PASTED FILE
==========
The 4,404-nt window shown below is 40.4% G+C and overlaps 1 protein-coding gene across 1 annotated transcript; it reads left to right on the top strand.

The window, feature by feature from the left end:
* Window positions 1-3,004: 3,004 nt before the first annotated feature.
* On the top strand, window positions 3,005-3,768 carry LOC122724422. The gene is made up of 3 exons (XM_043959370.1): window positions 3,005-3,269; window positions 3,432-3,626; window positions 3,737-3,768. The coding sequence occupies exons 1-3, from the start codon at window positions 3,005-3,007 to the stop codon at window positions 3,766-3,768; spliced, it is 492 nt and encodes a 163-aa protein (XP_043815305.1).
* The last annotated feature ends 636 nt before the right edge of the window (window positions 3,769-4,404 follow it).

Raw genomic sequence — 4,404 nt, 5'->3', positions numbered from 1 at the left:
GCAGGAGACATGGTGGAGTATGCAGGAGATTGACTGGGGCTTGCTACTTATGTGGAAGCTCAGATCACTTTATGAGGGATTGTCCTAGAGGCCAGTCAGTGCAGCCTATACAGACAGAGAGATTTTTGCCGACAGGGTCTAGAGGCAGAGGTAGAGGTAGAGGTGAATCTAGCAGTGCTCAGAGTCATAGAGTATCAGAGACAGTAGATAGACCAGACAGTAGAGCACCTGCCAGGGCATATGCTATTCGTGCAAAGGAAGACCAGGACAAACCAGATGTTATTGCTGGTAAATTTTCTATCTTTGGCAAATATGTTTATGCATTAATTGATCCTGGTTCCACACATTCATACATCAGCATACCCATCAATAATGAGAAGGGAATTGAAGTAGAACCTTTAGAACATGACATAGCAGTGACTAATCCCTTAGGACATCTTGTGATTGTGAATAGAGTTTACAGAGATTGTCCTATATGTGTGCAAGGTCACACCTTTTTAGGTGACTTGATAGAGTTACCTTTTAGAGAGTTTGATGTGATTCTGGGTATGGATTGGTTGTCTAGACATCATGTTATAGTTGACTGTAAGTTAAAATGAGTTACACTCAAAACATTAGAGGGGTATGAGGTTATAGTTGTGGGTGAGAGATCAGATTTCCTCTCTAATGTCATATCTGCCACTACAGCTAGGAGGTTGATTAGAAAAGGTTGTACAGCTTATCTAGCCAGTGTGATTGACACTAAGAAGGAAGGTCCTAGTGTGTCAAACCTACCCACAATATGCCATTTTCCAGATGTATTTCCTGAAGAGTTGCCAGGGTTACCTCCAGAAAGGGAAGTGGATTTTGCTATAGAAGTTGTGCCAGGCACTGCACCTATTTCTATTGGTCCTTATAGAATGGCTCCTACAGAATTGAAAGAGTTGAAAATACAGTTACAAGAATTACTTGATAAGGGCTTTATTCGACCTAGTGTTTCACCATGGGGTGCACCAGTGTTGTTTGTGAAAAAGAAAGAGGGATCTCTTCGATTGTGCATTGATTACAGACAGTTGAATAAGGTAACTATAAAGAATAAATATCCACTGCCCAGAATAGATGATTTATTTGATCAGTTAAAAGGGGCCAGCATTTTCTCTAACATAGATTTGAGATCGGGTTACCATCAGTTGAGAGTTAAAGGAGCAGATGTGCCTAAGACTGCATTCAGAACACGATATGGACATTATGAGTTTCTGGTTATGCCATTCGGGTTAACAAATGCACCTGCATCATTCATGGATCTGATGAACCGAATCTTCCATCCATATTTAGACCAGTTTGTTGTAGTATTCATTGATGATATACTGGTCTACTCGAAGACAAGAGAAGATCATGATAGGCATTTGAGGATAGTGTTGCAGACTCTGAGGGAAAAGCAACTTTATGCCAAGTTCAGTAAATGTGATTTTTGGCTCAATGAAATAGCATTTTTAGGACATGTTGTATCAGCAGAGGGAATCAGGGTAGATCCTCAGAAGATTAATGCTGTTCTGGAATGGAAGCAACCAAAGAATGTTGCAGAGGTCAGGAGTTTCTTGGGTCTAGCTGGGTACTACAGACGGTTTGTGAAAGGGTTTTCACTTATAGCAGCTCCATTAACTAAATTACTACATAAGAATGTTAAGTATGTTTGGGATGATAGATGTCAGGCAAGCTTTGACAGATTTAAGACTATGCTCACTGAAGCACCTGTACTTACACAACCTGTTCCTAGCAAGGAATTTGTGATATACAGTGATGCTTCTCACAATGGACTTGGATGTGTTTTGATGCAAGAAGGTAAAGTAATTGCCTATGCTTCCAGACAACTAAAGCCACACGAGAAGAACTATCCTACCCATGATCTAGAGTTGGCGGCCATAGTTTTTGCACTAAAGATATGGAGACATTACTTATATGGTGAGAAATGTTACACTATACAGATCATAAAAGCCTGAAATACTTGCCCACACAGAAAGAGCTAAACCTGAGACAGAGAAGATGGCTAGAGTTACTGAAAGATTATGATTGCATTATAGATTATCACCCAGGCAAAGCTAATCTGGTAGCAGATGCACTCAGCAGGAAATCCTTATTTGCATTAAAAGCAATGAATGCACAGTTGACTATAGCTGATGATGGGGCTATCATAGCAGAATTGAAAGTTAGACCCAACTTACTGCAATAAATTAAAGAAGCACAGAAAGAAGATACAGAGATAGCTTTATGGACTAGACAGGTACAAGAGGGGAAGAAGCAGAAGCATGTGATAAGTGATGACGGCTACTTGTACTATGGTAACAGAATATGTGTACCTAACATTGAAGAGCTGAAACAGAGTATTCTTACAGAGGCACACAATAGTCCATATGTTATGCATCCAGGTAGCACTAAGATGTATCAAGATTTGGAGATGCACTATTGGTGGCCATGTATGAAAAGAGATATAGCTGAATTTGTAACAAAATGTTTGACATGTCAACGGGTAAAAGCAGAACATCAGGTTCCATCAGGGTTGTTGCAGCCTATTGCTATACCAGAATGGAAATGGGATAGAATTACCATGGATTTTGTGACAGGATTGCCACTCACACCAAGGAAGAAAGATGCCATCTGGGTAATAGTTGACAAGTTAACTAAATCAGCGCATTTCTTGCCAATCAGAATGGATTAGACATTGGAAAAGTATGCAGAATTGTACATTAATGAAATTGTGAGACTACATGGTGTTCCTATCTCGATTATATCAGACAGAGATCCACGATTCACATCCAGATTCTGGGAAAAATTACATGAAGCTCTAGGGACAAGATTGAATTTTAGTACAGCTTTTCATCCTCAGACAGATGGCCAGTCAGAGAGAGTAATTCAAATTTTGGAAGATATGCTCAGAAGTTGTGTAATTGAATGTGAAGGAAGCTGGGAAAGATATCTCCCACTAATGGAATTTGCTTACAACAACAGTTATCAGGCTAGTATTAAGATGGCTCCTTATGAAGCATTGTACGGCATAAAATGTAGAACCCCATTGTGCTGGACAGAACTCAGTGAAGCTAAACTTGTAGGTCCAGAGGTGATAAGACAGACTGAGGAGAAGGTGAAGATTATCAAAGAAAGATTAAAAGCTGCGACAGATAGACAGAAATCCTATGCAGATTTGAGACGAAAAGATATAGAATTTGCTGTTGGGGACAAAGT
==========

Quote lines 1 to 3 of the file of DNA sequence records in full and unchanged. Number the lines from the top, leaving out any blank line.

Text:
The 4,404-nt window shown below is 40.4% G+C and overlaps 1 protein-coding gene across 1 annotated transcript; it reads left to right on the top strand.

The window, feature by feature from the left end:
* Window positions 1-3,004: 3,004 nt before the first annotated feature.